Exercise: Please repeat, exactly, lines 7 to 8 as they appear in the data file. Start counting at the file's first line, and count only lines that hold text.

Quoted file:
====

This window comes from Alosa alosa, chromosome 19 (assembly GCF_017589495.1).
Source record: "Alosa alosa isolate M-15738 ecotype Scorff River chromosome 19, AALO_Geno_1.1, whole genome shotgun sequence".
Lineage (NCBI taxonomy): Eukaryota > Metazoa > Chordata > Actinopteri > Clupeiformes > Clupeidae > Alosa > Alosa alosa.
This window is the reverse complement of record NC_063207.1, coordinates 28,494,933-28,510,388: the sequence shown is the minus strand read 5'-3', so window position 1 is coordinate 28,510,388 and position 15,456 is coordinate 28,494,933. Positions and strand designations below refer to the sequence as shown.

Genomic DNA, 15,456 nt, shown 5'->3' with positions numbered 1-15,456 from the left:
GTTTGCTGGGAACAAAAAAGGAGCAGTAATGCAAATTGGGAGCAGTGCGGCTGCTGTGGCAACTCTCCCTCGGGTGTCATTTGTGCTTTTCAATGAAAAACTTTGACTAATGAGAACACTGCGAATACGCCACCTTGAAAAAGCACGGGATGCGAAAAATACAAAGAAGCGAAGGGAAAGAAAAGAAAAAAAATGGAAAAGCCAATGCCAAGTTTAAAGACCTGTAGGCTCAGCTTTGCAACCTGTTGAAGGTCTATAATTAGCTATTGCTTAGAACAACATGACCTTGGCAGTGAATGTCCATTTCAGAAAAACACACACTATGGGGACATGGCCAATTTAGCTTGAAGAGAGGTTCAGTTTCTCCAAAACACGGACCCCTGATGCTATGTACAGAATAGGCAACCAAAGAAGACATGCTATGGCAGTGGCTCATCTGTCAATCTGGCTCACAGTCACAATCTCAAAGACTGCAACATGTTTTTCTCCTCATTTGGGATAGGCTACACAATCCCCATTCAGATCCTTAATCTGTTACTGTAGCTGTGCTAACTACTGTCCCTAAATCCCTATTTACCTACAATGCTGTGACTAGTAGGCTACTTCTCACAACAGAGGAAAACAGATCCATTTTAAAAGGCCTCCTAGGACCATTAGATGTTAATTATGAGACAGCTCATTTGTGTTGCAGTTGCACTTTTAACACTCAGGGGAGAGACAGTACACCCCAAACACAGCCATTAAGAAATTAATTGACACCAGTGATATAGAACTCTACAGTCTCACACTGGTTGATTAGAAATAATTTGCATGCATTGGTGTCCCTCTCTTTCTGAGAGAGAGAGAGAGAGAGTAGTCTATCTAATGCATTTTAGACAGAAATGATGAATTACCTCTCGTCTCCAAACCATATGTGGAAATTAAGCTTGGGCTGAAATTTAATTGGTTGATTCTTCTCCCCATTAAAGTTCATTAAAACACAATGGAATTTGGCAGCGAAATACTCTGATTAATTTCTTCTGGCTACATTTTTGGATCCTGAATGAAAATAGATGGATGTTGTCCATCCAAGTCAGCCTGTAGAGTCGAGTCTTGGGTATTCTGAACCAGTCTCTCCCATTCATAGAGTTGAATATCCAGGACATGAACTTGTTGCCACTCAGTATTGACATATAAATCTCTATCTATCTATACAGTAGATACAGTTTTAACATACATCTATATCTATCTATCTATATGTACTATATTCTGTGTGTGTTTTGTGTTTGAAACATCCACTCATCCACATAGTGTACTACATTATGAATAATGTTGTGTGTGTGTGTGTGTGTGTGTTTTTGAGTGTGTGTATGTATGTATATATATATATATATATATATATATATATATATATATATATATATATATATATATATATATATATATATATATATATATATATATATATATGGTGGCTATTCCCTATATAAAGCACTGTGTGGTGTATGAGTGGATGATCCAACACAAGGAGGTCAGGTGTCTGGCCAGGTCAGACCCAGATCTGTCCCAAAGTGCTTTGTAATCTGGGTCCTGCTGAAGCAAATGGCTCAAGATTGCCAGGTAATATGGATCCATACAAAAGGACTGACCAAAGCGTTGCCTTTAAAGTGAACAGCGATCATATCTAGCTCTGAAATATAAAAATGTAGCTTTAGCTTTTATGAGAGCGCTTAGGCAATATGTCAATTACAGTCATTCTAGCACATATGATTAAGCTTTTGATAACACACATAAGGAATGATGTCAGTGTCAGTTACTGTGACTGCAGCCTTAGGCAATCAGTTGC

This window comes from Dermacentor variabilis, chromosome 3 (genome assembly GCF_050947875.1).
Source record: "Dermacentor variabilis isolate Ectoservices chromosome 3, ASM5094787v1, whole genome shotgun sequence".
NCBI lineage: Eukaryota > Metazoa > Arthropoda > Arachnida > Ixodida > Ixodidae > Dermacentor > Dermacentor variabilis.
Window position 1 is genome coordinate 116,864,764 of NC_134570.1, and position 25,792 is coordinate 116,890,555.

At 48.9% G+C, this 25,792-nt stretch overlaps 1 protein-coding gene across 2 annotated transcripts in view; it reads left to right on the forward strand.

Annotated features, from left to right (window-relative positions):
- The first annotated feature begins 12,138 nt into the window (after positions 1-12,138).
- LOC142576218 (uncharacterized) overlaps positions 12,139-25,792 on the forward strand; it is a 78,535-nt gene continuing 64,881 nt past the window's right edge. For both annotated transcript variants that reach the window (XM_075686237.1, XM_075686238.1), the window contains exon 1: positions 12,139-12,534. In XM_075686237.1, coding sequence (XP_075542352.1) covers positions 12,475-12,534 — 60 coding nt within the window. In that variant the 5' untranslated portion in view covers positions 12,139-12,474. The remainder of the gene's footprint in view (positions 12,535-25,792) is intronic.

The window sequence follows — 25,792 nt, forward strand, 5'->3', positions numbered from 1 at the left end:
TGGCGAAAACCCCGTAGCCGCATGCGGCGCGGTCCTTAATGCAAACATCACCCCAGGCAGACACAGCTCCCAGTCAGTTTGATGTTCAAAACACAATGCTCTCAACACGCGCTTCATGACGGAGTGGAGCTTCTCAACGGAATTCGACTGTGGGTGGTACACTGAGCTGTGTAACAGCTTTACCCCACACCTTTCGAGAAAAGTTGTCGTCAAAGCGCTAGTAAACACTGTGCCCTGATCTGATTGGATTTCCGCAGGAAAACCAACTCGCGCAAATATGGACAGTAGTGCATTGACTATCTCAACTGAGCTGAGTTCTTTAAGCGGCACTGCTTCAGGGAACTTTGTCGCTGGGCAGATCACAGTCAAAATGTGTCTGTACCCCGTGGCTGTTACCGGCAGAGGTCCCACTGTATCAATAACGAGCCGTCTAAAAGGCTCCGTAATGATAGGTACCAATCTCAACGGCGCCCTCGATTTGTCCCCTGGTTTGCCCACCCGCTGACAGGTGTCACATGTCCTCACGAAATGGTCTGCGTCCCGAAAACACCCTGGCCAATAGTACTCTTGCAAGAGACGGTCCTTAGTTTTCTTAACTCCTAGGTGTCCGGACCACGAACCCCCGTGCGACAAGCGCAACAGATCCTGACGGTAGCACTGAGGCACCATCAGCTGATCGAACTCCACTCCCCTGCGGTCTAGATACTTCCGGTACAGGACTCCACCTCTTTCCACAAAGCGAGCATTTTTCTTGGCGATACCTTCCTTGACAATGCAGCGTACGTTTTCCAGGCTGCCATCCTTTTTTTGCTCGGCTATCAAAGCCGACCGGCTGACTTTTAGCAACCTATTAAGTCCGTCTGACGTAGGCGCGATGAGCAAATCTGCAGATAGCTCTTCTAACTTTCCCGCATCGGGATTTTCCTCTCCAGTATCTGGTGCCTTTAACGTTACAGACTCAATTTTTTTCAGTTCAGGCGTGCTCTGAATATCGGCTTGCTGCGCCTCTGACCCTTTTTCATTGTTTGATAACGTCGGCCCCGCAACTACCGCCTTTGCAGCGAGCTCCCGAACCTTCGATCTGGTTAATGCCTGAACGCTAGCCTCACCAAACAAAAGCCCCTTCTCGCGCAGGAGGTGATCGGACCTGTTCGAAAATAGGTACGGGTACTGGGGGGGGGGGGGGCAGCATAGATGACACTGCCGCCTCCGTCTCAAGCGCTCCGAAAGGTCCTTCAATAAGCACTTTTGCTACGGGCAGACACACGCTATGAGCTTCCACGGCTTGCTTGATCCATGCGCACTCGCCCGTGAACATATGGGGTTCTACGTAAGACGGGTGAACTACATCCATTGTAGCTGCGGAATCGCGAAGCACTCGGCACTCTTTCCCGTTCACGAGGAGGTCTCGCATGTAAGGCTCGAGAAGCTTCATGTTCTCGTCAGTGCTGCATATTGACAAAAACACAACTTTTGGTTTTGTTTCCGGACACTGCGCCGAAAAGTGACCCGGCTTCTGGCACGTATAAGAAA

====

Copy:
This window comes from Dermacentor variabilis, chromosome 3 (genome assembly GCF_050947875.1).
Source record: "Dermacentor variabilis isolate Ectoservices chromosome 3, ASM5094787v1, whole genome shotgun sequence".